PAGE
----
Welcome to the 10th and final installment of Sportscasting’s 10-part series, “The 101 Greatest NFL Players by Uniform Number.”
For those who haven’t been following along, what we’ve been doing here is just what the title suggests. As there have been 101 NFL seasons thus far and 101 different jersey numbers worn in that time (00, 0, 1-99), we’ve simply been naming the best player to wear each. Easy enough, right? If you’re just joining us or need a refresher on our selections from Nos. 00-89, here you go.
And here’s a look at the best NFL players to wear Nos. 90-99. Enjoy.
No. 90: Julius Peppers
Kicking off our last edition of the list is our selection at No. 90, defensive end Julius Peppers. Taken with the second overall pick in the 2002 NFL Draft out of North Carolina, Peppers played 17 NFL seasons with the Carolina Panthers, Chicago Bears, and Green Bay Packers. In those 17 seasons, he recorded 159.5 sacks, the fifth-most in NFL history, and was a nine-time Pro Bowler and a six-time All-Pro selection.
No. 91: Kevin Greene
Just ahead of Peppers on the NFL’s all-time sack list is our choice at No. 91, Kevin Greene, who played 15 seasons with the Los Angeles Rams, Pittsburgh Steelers, Carolina Panthers, and San Francisco 49ers. Greene, who played both defensive end and outside linebacker, recorded 160 career sacks, good for fourth on the all-time list, and was a five-time Pro Bowler and a three-time All-Pro selection. He was also named 1996 NFL Defensive Player of the Year.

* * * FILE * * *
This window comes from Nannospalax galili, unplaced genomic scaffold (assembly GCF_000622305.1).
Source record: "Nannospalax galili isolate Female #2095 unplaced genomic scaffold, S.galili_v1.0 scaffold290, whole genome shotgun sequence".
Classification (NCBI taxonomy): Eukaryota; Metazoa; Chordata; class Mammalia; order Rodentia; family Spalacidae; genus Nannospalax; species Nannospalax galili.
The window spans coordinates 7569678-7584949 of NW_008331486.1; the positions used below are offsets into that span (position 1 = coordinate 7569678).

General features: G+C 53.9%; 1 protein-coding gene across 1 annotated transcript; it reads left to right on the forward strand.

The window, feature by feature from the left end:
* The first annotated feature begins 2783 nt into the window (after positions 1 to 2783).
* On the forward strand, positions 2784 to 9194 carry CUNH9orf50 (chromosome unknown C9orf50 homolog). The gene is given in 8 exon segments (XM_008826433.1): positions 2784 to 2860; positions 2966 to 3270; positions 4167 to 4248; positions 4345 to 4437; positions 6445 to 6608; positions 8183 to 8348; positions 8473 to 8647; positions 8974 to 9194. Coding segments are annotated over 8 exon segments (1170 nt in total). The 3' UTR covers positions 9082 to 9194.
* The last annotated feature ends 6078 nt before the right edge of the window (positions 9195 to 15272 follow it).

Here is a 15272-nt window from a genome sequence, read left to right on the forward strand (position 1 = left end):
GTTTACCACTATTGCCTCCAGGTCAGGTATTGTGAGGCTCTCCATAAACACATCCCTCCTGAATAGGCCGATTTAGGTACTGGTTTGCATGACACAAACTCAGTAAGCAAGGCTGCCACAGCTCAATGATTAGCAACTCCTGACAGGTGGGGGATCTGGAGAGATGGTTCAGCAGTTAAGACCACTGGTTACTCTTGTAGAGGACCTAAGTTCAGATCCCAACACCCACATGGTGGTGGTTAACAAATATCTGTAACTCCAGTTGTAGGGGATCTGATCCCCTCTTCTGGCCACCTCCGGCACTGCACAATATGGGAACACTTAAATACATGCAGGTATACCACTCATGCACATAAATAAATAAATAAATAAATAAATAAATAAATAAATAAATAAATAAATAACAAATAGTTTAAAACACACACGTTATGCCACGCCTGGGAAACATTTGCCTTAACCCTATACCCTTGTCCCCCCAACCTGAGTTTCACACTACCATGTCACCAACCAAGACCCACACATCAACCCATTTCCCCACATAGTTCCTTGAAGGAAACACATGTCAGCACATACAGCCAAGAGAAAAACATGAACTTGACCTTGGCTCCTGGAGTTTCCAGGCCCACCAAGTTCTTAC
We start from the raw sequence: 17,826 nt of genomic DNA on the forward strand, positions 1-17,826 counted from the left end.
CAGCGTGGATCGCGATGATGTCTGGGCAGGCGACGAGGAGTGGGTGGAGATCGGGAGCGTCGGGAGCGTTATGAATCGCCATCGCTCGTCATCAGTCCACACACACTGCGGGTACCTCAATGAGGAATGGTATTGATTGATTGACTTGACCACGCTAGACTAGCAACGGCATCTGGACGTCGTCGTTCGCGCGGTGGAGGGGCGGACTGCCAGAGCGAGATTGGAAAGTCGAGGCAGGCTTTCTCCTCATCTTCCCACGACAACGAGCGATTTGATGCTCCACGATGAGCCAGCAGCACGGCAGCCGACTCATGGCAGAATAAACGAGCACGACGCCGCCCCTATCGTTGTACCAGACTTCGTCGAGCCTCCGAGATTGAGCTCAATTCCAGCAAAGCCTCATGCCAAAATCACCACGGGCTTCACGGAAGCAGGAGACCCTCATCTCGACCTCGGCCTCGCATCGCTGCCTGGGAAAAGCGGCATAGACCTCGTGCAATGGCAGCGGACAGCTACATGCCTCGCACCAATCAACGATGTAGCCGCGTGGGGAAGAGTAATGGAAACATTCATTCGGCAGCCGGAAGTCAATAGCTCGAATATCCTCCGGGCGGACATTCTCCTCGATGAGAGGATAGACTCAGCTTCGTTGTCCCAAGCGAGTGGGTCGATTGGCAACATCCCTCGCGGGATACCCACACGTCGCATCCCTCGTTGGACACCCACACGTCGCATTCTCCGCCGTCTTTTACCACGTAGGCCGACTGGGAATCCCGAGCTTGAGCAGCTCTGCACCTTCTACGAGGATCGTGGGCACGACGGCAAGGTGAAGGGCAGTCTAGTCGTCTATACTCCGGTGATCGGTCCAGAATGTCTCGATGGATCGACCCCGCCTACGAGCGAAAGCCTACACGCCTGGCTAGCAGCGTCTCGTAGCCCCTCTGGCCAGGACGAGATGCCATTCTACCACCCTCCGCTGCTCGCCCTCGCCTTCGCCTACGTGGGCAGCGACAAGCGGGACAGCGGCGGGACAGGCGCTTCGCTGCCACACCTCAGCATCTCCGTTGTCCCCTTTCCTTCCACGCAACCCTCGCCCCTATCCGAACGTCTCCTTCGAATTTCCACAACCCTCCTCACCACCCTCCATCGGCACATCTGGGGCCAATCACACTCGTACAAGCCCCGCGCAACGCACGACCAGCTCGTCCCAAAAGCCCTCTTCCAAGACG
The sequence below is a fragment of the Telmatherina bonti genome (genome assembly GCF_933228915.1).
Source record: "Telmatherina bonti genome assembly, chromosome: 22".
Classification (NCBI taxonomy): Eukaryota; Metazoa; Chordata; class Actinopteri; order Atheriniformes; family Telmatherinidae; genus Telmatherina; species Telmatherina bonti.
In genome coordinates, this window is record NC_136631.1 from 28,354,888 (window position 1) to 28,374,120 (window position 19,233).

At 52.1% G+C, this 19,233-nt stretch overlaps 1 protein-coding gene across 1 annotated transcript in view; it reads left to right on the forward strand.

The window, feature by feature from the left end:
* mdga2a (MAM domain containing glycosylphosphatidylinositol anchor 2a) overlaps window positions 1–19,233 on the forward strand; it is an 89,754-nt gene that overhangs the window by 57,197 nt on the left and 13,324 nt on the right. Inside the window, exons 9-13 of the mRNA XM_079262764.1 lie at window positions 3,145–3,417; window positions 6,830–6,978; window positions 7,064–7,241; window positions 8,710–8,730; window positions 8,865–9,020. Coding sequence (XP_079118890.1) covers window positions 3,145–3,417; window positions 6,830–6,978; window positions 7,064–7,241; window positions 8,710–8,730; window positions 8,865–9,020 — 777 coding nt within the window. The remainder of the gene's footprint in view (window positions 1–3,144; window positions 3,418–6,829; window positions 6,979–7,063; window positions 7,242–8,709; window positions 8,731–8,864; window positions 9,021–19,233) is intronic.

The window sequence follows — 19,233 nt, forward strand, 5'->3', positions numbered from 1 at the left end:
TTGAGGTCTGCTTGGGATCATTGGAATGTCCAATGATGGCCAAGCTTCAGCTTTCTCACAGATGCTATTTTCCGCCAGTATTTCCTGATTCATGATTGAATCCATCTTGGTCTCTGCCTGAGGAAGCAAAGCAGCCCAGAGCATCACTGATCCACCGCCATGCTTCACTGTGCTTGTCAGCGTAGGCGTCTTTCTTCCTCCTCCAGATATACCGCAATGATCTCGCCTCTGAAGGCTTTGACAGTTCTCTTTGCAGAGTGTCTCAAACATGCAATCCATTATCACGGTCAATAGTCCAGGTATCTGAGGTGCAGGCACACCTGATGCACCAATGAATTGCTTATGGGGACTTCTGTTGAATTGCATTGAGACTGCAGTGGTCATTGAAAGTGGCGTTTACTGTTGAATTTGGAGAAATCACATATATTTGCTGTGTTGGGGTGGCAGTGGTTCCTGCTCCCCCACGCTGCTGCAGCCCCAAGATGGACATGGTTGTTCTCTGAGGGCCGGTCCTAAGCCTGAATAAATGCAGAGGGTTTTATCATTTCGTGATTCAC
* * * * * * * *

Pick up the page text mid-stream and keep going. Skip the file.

No. 92: Reggie White
Seen by many as the greatest defensive end in NFL history, Reggie White is our choice at No. 92. For those wondering, Michael Strahan was our second choice in this slot.
After starting his professional football career with the Memphis Showboats of the USFL, White began his NFL career in 1985 with the Philadelphia Eagles, for whom he played eight seasons before playing six years with the Green Bay Packers, with whom he won a Super Bowl. He retired in 1999, but came back for one final season with the Carolina Panthers in 2000.
In 15 seasons, White racked up 198 career sacks, just two behind Bruce Smith for the most in NFL history. He was a two-time NFL Defensive Player of the Year, a two-time sack leader, a 13-time Pro Bowler, and a 13-time All-Pro selection.
No. 93: John Randle
Our choice at No. 93 is the only Hall of Famer to ever wear the number, legendary defensive tackle John Randle. Undrafted in 1990 out of Texas A&M-Kingsville, Randle first tried out for his older brother Ervin’s team, the Tampa Bay Buccaneers, but was thought to be too small to play defensive line in the NFL at 6-feet-1-inch and 244 pounds and wasn’t offered a contract.
Soon after, he signed with the Minnesota Vikings, with whom he played 11 seasons and was a six-time Pro Bowler and a six-time All-Pro selection. He was selected to a seventh Pro Bowl following the 2001 season as a member of the Seattle Seahawks, with whom he played the final three years of his career.
No. 94: DeMarcus Ware